If you leave a will (which is highly recommended), then you can name up to four executors. As the name of the role suggests, the executors are the people with both the authority and the responsibility to ensure that a person’s estate is wound up in accordance with the will. Here are the key points you need to know.
An executor has to agree to take on the role
You can name anyone (over the age of 18) as your executor. They do not, however, need to accept the role. In short, anyone you name as executor will be assumed to have the relevant powers and obligations unless they divest themselves of them. They can, however, do this just by making a declaration to that effect.
If the named executor does not wish to take on the role, they have the option to nominate someone else in their place. If they do not, then there is a legal process to determine how the estate should be wound up.
Naming more than one executor can make it easier for people to divide work. That said, it can also turn into a classic example of too many cooks spoiling the broth. If you’re worried about people being overworked, then it may be better to appoint a law firm as your executor. There is, of course, a charge for this but it can be money well spent, especially if your estate is complex.
An executor has to complete the administration for the death
In simple terms, an executor has to make sure that all relevant people are informed and all debts settled before the estate can be divided. The executor’s first job is to register the death formally and to make arrangements for a suitable funeral. Their next job is to take all possible steps to inform anyone who might have a legal (i.e. financial) interest in the deceased’s estate.
Anyone who pays the deceased any form of lifetime income (e.g. benefits or a pension) should be informed immediately. HMRC, financial-service providers and utility providers should generally be next on the executor’s list. After that executors should check the deceased’s paperwork and try to contact anyone who might have a financial claim on the estate.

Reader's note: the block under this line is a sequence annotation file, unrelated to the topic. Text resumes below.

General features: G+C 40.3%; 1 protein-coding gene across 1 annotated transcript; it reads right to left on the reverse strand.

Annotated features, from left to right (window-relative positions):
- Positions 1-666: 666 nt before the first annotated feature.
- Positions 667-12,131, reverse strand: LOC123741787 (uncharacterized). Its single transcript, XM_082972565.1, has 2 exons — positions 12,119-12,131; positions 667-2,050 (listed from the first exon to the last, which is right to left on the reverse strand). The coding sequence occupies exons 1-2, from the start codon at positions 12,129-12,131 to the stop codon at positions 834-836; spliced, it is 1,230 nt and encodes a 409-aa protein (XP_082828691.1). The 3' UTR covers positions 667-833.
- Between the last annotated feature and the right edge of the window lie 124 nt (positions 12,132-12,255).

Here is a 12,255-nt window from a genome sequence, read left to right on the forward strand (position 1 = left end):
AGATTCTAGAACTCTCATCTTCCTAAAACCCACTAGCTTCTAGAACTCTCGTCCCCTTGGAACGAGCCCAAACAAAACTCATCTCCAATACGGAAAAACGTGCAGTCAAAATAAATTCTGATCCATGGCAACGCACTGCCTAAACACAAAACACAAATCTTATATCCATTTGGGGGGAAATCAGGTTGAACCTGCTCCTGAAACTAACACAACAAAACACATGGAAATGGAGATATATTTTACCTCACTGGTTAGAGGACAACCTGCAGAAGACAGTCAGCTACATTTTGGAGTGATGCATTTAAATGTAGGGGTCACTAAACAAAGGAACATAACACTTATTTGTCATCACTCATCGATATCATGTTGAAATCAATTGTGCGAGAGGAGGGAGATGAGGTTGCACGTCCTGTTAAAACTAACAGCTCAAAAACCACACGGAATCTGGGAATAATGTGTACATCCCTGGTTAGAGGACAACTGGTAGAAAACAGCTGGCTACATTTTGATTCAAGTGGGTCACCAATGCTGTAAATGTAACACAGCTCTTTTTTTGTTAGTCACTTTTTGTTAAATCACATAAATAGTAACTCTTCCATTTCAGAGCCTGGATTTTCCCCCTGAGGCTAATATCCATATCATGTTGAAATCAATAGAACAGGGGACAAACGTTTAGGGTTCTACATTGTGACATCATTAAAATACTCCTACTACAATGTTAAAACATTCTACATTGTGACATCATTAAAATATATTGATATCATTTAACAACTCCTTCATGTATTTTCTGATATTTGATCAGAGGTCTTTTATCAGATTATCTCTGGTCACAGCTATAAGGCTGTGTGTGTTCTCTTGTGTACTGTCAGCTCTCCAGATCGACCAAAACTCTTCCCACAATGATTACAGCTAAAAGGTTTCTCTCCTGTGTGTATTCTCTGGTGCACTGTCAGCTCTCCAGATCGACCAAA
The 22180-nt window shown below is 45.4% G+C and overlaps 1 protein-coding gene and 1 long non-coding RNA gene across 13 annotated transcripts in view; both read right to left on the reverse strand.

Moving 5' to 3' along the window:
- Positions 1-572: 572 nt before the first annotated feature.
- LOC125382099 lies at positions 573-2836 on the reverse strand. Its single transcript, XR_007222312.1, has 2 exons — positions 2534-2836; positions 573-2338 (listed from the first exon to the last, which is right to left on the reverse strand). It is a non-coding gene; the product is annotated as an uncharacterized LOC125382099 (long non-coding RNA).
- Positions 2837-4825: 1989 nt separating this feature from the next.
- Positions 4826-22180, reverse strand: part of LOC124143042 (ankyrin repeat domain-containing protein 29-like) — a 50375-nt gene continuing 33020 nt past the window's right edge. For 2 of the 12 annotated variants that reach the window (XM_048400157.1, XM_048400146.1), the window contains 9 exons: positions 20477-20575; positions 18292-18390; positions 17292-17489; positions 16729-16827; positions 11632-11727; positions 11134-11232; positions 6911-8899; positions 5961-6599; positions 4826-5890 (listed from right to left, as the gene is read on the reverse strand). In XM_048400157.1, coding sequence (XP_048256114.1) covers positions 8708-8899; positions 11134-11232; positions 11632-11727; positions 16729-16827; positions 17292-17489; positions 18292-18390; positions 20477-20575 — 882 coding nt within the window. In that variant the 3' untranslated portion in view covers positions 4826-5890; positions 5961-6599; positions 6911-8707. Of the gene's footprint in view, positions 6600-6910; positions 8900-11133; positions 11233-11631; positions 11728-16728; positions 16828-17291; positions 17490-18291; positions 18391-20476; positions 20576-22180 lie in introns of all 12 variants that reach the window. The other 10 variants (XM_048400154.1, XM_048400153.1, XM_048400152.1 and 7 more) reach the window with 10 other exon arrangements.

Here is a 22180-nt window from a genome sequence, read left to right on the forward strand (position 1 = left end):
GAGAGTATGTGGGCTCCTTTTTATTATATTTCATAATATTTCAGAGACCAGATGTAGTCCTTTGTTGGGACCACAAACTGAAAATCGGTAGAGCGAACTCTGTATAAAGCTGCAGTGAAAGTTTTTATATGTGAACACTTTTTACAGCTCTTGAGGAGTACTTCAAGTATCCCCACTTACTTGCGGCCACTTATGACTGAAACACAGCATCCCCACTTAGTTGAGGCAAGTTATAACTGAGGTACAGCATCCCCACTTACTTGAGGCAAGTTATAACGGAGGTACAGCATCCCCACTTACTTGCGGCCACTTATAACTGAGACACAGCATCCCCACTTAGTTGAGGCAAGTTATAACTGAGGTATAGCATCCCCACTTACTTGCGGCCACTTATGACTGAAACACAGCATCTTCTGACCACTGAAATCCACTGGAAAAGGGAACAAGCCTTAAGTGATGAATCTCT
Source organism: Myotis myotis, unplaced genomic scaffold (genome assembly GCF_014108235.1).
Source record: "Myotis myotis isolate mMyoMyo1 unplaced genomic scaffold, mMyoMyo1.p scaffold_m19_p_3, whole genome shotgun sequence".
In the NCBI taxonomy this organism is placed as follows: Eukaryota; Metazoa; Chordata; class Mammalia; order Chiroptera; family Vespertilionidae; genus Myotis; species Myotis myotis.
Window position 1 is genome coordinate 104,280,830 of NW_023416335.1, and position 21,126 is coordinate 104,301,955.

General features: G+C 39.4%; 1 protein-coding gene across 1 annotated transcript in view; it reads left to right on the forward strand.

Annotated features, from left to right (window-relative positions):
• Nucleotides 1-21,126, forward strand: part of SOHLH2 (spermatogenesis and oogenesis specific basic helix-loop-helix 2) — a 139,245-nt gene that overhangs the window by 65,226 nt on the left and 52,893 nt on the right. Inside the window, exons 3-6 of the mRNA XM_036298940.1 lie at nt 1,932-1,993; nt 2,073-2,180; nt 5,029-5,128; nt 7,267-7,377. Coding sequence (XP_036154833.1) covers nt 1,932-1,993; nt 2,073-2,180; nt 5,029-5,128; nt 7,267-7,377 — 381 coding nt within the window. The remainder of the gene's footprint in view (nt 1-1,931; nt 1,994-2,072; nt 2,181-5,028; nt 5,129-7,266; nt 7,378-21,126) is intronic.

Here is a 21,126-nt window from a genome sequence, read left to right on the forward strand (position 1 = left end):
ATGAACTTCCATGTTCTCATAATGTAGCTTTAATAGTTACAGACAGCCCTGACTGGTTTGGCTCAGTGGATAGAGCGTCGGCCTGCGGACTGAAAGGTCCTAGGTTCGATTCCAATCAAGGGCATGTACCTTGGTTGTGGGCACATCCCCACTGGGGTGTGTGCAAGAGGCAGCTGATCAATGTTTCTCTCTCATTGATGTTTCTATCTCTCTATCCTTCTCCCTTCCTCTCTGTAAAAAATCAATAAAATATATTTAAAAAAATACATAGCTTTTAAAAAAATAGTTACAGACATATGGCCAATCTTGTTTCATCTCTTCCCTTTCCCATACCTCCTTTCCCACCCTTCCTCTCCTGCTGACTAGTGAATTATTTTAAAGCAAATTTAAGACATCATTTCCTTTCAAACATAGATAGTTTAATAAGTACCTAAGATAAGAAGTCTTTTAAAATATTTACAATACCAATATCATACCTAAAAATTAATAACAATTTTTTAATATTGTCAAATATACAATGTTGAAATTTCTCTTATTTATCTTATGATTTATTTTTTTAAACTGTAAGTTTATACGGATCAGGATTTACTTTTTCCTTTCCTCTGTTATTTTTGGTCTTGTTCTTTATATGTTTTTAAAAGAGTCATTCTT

Executors should be aware that they can be held personally liable if the estate is not wound up correctly. One way to mitigate against this is to announce the death in a government-approved publication. In England, this The Gazette and also in the deceased’s local newspaper. In both cases online announcements are fine.
The other major piece of administration the executor may have to complete is applying for probate. This is only necessary if the deceased’s estate is above a certain threshold and/or contains property that is being transferred to someone other than a spouse/civil partner.
An executor has to settle the estate
As a rule of thumb, the executor can settle certain out-of-pocket expenses, out of the deceased’s estate immediately. These include reasonable funeral expenses. After that, typically HMRC has the first claim on an estate.
Settling Inheritance Tax may involve valuing non-cash assets. If so, the executor should seek out a professional assessment of their current, fair market value. They should also check if the deceased was a whole or part owner and if they latter only include their share in the estate valuation.
After this, other creditors can be paid and the remains of the estate divided amongst the beneficiaries in accordance with the will. If the deceased has kept their financial affairs in good order, then this is generally fairly straightforward.
If they haven’t, then it can get very complex and acrimonious, especially if a lot of money is involved. For this reason, potential executors might want to check what they’re being asked to take on before they decide whether or not to agree to it.
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